Mexico City ( Associated Press) —
The Mexican Soccer Federation says any fan caught raising homophobic slogans at their matches will face a five-year ban from national team games.
Federation president Yon de Luisa said fans buying tickets would have to enter their personal information and present a QR code and identification at the stadium entrance. Security attendance at national team matches will be increased to ensure that anyone heard raising objectionable slogans faces a ban.
The measures are the latest step in the Mexican federation’s efforts to end the spell, which has been directed at opposing goalkeepers and led to sanctions by football’s governing body FIFA.
“We cannot tolerate discriminatory acts. We cannot play in an empty stadium. We invite our fans to adopt these measures,” De Luisa said during a news conference on Monday. “It’s not a measure designed to avoid re-sales, but it will undoubtedly have an impact because fans now have to be registered to be able to enter, even if they have tickets.”
FIFA’s disciplinary committee announces two-match ban on fans and fined 60,000 Swiss francs ($65,000) in June after anti-gay chants were heard during Olympic qualifying matches in March against the Dominican Republic and the United States in Guadalajara. Penalty reduced to one game After an appeal in August, and El Trai opened World Cup qualifying with a 2–1 win over Jamaica on 2 September at the empty Estadio Azteca in Mexico City.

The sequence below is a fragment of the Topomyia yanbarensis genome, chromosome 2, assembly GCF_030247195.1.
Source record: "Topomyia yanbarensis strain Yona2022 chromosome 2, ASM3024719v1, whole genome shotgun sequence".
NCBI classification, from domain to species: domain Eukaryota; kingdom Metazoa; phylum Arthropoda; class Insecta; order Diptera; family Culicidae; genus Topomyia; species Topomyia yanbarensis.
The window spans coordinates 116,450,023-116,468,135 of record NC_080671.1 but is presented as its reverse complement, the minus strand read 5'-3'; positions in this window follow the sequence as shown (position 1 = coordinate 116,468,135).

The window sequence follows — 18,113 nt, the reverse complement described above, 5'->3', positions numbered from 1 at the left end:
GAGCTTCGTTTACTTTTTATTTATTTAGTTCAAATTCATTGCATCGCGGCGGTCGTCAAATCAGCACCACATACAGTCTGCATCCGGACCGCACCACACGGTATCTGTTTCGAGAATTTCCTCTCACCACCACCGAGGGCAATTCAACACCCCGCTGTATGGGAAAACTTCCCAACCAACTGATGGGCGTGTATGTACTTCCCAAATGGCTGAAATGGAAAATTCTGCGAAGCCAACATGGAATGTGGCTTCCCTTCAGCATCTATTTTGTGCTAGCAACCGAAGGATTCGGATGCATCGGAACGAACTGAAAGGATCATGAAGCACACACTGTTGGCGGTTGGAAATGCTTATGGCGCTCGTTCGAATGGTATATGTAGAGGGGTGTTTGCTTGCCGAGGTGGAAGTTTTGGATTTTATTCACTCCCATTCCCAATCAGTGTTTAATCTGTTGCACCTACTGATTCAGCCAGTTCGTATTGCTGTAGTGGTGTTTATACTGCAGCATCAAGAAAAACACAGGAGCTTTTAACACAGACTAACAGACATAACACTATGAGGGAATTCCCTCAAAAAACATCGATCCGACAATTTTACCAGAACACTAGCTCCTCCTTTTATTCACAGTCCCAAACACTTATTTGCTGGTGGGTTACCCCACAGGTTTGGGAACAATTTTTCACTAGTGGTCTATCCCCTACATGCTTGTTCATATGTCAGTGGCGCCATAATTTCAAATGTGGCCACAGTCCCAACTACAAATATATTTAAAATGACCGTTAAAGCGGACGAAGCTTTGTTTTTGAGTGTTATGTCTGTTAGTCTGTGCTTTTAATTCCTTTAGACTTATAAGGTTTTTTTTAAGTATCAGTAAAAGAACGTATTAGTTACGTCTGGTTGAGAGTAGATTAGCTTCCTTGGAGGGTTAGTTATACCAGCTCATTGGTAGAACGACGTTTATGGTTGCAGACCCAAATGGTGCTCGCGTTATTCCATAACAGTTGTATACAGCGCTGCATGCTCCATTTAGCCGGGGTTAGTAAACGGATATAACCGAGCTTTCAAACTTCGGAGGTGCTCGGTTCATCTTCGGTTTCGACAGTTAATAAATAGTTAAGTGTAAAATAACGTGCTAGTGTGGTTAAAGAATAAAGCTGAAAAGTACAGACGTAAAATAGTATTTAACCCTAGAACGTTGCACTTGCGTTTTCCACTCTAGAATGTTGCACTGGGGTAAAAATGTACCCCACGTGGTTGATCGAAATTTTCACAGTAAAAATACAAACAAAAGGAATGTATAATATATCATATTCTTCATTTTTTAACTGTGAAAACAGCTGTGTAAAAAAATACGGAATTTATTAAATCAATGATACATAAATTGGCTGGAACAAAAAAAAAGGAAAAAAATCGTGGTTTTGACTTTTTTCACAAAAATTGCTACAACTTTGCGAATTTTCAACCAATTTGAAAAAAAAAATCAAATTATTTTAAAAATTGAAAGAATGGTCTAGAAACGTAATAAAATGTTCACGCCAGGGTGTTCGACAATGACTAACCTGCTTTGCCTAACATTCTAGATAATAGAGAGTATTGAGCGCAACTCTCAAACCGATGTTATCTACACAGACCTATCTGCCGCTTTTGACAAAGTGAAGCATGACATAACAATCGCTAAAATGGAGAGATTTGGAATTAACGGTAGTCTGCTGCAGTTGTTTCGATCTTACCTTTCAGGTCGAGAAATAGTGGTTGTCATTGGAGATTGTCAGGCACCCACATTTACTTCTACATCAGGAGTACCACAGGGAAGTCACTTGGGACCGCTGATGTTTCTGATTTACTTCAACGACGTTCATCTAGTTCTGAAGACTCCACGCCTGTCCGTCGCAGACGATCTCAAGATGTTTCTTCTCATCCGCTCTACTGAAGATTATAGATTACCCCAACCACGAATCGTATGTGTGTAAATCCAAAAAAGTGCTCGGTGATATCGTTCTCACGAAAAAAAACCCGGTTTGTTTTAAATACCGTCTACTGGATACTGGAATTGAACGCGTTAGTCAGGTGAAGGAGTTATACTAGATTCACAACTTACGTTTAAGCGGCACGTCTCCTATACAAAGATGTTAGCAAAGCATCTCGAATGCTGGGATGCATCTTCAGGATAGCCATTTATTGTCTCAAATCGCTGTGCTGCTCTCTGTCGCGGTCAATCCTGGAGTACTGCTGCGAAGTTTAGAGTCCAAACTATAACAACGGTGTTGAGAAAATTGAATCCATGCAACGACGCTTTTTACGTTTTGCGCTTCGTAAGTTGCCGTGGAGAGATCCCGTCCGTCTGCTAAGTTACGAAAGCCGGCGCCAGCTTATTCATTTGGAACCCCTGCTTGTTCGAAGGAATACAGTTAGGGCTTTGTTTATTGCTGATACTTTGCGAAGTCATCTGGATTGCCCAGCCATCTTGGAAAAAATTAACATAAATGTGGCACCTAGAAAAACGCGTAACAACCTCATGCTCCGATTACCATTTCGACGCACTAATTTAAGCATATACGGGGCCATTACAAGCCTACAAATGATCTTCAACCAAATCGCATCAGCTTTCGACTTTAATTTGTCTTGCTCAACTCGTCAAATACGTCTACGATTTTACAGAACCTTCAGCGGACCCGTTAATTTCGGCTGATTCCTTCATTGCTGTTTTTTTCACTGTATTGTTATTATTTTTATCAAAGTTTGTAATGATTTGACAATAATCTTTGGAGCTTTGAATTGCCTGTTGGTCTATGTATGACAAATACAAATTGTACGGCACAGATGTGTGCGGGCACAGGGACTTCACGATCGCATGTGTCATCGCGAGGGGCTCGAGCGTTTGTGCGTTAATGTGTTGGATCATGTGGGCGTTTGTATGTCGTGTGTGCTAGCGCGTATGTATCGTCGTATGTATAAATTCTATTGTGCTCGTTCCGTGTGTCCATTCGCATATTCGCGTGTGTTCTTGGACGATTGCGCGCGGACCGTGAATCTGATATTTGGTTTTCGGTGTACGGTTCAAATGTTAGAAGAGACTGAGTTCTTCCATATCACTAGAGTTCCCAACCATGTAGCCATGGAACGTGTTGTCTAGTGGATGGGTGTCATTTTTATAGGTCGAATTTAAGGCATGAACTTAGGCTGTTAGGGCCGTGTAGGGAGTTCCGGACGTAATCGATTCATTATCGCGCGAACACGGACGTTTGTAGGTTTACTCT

FIFA’s disciplinary committee on 1 November ordered Mexico to play their next two home World Cup qualifiers without fans. and fined the Federation 100,000 Swiss Francs ($110,000) as punishment for homophobic chants during the October qualifiers against Honduras and Canada in Mexico City.
Mexico hosts Costa Rica on 30 January and Panama Azteca on 2 February. The federation says it plans to invite around 2,000 people to the games, a group of relatives of the team and employees of the federation.
The federation expects new measures to be taken for the March 24 home qualifiers against the United States.
The chant emerged during a pre-Olympic tournament in Guadalajara in 2003. It spread during the 2014 World Cup in Brazil and since then the Mexican federation has faced more than a dozen sanctions, despite the campaign urging fans to stop.
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